1. In this revision petition, which was admitted by my learned predecessor, I am constrained to remark that the trial Magistrate has not complied with the mandatory provisions of Section 263, Cr. P. C.
The case against the petitioners was one under Section 447, I. P. C. It was tried summarily and a non-appealable sentence of fine had been passed. Under Section 263, Cr. P. C., the Magistrate is not required to record the evidence of the witnesses, or frame a formal charge, but he is required to enter in the prescribed form, particulars regarding the name of the complainant, the name of the accused, date of the offence, date of report or complaint as well as the plea of the accused and his examination, the finding, and, in the case of conviction, abrief statement of the reasons therefor. I find that in this particular case, the plea of the accused has not been recorded.
Similarly, as regards the finding and a briefstatement of the reasons therefor, the Magistratehas written an order which is not in conformitywith law. A lengthy order was not called for. Butit was necessary for the Magistrate to say whatthe complainant's case was, what the plea of theaccused was, and what evidence was led on theirbehalf.
Curiously enough, the opening sentence of the Magistrate's order deals with the statement of one Prema D. W., who apparently gave alibi defence for one of the accused persons named Karam Singh. Then, the Magistrate proceeds to hold Karam Singh not guilty of the offence of criminal trespass and to acquit him of that charge. He then gives his reasons for holding that the accused persons were not in possession of the land on behalf of Mt. Bhikhamu. In the opinion of the Magistrate, the defence story was concocted one and the prosecution story was proved and the petitioners, Durga and Rattan Singh, did commit criminal trespass by entering the complainant's land with intent to annoy him. It would not be wrong to style the Magistrate's order as a lopsided one. The defence evidence has been discussed first and rejected and then a finding is given that the prosecution story was proved. Such a judgment can hardly be supported.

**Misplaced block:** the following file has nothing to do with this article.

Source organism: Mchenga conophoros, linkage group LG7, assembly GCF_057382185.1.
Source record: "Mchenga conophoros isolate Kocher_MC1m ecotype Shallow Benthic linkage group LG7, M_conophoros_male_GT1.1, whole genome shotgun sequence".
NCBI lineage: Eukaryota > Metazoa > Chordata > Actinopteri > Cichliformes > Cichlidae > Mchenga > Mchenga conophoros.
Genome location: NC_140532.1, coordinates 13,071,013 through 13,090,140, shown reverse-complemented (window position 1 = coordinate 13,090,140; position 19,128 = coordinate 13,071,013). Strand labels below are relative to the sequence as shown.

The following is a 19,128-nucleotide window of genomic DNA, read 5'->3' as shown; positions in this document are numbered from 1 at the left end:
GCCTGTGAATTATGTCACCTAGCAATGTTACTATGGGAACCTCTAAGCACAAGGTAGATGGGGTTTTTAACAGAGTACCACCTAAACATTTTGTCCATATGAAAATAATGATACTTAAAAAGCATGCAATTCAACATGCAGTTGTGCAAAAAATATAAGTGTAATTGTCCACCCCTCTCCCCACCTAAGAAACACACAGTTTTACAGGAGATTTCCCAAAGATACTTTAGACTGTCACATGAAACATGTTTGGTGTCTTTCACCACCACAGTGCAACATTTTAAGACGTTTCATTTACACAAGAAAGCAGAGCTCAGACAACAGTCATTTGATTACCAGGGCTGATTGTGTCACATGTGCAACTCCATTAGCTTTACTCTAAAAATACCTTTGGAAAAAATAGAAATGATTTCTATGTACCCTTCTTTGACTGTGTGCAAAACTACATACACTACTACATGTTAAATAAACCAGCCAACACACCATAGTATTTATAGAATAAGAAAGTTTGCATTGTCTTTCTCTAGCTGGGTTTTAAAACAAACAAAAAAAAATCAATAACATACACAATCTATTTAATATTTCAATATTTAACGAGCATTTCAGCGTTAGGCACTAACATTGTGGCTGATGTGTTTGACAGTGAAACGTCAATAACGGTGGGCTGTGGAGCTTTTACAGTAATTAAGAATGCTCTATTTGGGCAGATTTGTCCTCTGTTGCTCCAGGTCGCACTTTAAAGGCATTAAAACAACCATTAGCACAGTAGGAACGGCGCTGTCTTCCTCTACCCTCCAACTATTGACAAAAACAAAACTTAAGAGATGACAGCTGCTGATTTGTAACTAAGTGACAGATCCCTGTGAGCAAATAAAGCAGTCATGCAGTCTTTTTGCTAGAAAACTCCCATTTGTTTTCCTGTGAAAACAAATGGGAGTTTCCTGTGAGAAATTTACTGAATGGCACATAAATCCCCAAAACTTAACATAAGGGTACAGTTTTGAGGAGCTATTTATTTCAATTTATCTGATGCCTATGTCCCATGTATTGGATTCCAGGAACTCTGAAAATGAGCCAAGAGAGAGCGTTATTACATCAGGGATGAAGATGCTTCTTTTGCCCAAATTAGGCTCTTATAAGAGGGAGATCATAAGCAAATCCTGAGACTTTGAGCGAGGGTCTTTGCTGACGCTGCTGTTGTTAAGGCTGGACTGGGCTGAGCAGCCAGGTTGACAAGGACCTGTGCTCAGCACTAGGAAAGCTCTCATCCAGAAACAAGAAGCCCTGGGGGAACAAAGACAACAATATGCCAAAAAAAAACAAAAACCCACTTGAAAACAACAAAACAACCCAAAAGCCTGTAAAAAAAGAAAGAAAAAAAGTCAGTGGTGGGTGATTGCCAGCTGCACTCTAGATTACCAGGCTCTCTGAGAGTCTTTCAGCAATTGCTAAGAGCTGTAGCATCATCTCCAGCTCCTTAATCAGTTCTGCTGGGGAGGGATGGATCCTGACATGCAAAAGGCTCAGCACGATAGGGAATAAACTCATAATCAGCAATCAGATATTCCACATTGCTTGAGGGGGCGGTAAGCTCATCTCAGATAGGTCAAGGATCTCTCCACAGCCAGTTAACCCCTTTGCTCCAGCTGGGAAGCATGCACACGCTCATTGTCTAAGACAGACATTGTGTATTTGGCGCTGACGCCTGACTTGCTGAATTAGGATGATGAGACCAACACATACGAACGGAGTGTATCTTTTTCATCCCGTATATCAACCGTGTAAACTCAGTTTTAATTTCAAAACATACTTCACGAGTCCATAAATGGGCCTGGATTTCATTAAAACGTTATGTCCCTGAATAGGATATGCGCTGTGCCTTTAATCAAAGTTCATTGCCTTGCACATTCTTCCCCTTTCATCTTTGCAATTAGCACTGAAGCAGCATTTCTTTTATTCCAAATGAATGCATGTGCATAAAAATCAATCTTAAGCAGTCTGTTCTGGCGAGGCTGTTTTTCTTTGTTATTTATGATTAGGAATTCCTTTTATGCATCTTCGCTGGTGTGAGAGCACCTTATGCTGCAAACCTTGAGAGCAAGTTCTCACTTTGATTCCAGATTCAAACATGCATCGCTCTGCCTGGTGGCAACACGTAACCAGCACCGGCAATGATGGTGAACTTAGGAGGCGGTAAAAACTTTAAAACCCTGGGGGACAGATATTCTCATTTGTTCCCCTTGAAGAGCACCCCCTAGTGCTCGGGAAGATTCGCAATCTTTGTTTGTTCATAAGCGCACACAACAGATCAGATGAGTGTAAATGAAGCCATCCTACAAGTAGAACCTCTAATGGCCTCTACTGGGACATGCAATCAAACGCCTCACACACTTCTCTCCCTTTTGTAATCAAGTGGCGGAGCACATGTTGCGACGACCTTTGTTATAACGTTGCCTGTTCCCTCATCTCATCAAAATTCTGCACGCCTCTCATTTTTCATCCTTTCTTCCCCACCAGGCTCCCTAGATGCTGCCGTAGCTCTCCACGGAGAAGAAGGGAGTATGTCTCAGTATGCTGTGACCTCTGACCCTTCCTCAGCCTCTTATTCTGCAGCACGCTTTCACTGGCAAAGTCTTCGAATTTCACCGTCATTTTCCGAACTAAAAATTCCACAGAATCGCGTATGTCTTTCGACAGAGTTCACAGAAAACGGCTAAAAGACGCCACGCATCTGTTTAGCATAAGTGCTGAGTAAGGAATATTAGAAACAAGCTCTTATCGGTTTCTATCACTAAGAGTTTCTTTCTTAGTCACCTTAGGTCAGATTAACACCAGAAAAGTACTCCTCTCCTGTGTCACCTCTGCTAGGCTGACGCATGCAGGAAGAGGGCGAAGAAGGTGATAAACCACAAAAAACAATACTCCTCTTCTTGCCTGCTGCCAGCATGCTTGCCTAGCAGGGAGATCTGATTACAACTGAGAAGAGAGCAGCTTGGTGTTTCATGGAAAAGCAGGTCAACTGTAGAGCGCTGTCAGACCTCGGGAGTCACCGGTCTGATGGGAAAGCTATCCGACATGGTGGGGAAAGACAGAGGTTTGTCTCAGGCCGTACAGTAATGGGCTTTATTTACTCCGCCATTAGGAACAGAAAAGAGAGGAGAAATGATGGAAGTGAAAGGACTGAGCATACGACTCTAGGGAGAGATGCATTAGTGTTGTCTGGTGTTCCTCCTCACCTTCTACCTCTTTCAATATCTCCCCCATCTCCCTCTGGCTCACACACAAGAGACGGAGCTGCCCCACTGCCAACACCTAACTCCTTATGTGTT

In--'State v. Ram Parkash', 53 Pun L R 53 (A), it was held by the Punjab High Court :
'It is the duty of the Magistrates not only to do justice but also to demonstrate that justice is being done. Slipshod and slovenly manner of trying cases brings the whole judicial administration into contempt.'
Learned counsel also cited--'In re, Govindan Thimma Chetty', AIR 1942 Mad 669 (B), where it was held that :
'Although in a summary trial it is not necessary for the Magistrates to record what the prosecution witnesses actually said, it is necessary for him in convicting the accused to give a brief statement of the reasons. A brief statement of his reasons would necessitate at least a short summary of what the prosecution witnesses had said, so as to indicate that the evidence had made out the case with which the accused had been charged, and also to indicate that the Magistrate had believed that evidence. If there is defence evidence, it would further be necessary for the Magistrate to say why he preferred the evidence of the prosecution to that of the defence. The Magistrates should also make it clear what the defence case was.'
My attention was also drawn to--'Abdul Rahman v. Emperor', AIR 1934 Lah 596 (C), where Shadi Lal, C. J., observed :
'In the case of a summary trial, in which so little is recorded and therefore there is so little protection from without to the persons accused, against the risk of error, haste or inaccuracy, the scanty provisions of Section 263 must be fully and strictly complied with in this sense that the record must be sufficiently exact, and sufficiently full to enable the revisional Court to say whether the law has been complied with or not on the points to be recorded. Three things viz., the offence charged, the offence, if any, proved, and the reasons for convicting, must be recorded, and recorded in such a way as to enable the Court of Revision to say, aye or nofrom, within the four corners of the record itself, whether the offence, charged is an offence in point of law, whether the offence proved is an offence in point of l'w, and whether the reasons for the conviction are good and sufficient reasons.'
2. Judged by the criterion laid down by Shadi Lal, C. J., the record maintained by the Magistrate is woefully deficient. Learned Government Advocate cited--'Ismail v. Emperor', AIR 1927 All 480 (D), where it was held that the Magistrate's action in destroying his notes of a summary trial is not illegal, as well as--'Chokkalinga Pandaram v. Emperor', AIR 1928 Mad 597 (E), where it was held that a Court of Appeal is not justified in travelling outside the record of a summary trial in hearing an appeal from a conviction in a summary trial. The last two rulings would have been applicable here, had the Magistrate maintained a record in conformity with law. Unfortunately, he has not done so. Therefore, I am obliged to interfere in revision.
I, therefore, allow this petition, set aside the conviction of the petitioners and acquit them. Fine, if realized from the petitioners, must be refunded. The case was a petty one and relates to an occurrence of June 1952. I do not consider it necessary, therefore, to order a retrial.